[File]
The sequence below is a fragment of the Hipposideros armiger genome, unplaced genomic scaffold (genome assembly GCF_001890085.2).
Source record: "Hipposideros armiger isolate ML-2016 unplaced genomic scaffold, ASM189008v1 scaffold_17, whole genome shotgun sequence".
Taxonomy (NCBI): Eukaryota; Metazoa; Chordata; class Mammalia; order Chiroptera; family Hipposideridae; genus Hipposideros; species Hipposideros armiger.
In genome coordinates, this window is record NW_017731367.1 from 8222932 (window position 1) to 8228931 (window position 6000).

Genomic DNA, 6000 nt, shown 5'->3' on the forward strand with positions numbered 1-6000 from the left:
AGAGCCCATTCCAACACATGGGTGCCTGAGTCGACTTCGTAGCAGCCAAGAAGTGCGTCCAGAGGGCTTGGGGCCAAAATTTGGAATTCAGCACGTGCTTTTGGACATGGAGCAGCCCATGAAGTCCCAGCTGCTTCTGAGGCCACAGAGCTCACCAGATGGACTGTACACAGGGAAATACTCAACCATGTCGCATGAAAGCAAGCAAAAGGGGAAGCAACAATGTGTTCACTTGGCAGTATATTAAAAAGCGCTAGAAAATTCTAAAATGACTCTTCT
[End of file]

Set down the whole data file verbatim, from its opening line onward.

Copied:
The sequence below is a fragment of the Hipposideros armiger genome, unplaced genomic scaffold (genome assembly GCF_001890085.2).
Source record: "Hipposideros armiger isolate ML-2016 unplaced genomic scaffold, ASM189008v1 scaffold_17, whole genome shotgun sequence".
Taxonomy (NCBI): Eukaryota; Metazoa; Chordata; class Mammalia; order Chiroptera; family Hipposideridae; genus Hipposideros; species Hipposideros armiger.
In genome coordinates, this window is record NW_017731367.1 from 8222932 (window position 1) to 8228931 (window position 6000).

Genomic DNA, 6000 nt, shown 5'->3' on the forward strand with positions numbered 1-6000 from the left:
AGAGCCCATTCCAACACATGGGTGCCTGAGTCGACTTCGTAGCAGCCAAGAAGTGCGTCCAGAGGGCTTGGGGCCAAAATTTGGAATTCAGCACGTGCTTTTGGACATGGAGCAGCCCATGAAGTCCCAGCTGCTTCTGAGGCCACAGAGCTCACCAGATGGACTGTACACAGGGAAATACTCAACCATGTCGCATGAAAGCAAGCAAAAGGGGAAGCAACAATGTGTTCACTTGGCAGTATATTAAAAAGCGCTAGAAAATTCTAAAATGACTCTTCT